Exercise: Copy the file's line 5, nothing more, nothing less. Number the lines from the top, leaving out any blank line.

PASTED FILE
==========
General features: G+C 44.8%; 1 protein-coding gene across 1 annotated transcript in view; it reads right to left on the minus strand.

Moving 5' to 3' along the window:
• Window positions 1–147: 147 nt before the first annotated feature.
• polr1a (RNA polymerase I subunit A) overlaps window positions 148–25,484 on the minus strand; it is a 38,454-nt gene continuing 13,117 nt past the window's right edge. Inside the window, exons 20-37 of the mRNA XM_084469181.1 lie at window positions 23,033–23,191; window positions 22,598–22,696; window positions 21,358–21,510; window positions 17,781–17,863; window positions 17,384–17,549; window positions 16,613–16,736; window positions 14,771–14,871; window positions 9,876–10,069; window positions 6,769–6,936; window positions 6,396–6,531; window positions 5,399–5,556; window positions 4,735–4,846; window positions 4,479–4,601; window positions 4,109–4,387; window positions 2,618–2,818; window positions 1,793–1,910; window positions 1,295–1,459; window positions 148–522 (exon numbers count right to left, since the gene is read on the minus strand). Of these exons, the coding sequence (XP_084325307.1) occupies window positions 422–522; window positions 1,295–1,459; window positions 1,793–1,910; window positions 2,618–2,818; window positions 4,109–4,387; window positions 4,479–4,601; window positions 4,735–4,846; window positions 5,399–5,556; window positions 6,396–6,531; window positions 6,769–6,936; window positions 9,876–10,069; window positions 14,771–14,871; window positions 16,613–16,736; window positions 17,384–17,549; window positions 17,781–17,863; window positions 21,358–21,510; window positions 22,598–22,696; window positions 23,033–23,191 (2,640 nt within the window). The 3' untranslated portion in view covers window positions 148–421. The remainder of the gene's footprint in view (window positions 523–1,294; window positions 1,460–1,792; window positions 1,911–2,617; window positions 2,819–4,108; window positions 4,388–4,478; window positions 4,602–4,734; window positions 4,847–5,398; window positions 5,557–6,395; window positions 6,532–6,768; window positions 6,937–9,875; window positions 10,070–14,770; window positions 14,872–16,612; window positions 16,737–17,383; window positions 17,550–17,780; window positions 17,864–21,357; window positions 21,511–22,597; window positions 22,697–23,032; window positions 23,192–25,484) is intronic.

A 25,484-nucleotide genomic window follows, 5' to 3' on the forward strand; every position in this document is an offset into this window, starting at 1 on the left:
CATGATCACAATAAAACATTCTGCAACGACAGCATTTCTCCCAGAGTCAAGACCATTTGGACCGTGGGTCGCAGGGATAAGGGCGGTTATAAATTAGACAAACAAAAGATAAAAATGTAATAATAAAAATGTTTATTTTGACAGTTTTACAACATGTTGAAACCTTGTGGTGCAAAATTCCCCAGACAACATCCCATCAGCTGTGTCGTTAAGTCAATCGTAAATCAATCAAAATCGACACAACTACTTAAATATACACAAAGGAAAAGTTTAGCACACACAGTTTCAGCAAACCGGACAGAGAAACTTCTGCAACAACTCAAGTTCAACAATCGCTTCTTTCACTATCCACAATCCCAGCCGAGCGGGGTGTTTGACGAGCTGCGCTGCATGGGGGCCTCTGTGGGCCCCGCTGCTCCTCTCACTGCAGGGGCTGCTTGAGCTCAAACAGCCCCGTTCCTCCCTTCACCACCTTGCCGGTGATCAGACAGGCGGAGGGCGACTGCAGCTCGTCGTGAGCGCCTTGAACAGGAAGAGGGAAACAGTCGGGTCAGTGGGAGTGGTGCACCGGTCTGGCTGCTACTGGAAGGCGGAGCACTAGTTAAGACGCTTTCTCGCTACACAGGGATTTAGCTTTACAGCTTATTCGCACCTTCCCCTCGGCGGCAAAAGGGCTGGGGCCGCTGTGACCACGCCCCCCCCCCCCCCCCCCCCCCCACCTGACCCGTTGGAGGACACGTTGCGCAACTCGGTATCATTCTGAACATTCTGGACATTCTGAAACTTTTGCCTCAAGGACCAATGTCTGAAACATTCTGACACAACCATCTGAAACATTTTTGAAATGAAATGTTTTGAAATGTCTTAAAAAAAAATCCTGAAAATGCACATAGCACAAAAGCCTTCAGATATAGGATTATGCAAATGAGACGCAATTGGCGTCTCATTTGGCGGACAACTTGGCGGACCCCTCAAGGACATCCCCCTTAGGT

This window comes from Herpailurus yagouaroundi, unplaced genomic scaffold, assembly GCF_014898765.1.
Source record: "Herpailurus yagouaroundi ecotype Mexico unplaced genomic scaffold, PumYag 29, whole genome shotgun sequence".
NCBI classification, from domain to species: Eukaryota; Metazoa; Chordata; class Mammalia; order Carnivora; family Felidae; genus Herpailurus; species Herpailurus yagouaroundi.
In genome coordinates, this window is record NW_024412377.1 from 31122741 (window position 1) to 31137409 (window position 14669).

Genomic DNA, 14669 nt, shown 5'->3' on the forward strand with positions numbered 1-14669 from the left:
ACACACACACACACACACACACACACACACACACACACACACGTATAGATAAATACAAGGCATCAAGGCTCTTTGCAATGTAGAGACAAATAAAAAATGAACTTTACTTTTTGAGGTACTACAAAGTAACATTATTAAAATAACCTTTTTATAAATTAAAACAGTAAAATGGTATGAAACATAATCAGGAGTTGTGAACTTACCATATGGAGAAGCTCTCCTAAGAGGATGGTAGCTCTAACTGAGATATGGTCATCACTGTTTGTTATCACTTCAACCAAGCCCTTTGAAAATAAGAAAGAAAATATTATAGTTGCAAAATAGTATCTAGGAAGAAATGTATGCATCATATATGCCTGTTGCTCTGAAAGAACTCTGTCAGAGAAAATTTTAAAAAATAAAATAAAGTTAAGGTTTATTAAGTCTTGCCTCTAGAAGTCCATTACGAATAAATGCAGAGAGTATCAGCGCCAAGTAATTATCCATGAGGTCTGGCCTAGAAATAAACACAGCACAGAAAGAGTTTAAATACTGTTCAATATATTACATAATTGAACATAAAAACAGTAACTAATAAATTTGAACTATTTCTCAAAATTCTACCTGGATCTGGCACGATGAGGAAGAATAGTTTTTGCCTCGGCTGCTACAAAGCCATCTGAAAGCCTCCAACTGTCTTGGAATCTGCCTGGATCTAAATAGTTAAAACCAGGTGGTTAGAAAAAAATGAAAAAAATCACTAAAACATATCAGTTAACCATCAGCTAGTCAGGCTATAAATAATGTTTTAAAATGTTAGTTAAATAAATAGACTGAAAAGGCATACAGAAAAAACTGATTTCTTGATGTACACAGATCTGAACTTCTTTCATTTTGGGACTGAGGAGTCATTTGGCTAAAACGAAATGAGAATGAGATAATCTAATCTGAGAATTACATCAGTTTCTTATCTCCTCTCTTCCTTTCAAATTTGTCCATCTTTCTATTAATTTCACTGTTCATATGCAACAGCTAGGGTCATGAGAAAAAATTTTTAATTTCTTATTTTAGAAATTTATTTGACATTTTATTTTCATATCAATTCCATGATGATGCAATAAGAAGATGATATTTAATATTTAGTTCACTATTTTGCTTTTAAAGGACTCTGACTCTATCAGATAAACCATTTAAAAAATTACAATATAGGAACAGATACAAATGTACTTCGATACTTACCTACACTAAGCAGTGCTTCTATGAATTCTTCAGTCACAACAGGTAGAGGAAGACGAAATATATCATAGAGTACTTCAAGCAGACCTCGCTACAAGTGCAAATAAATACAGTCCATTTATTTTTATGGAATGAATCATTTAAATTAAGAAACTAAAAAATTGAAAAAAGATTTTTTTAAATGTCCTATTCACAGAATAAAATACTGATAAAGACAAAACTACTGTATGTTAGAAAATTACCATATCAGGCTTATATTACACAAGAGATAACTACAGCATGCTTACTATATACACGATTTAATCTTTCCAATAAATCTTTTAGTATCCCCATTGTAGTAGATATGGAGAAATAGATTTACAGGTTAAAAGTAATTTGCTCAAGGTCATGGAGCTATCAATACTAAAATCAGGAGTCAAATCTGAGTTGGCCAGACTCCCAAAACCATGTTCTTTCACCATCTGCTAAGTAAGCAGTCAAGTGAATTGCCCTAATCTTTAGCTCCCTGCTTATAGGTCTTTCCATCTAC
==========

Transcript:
A 25,484-nucleotide genomic window follows, 5' to 3' on the forward strand; every position in this document is an offset into this window, starting at 1 on the left: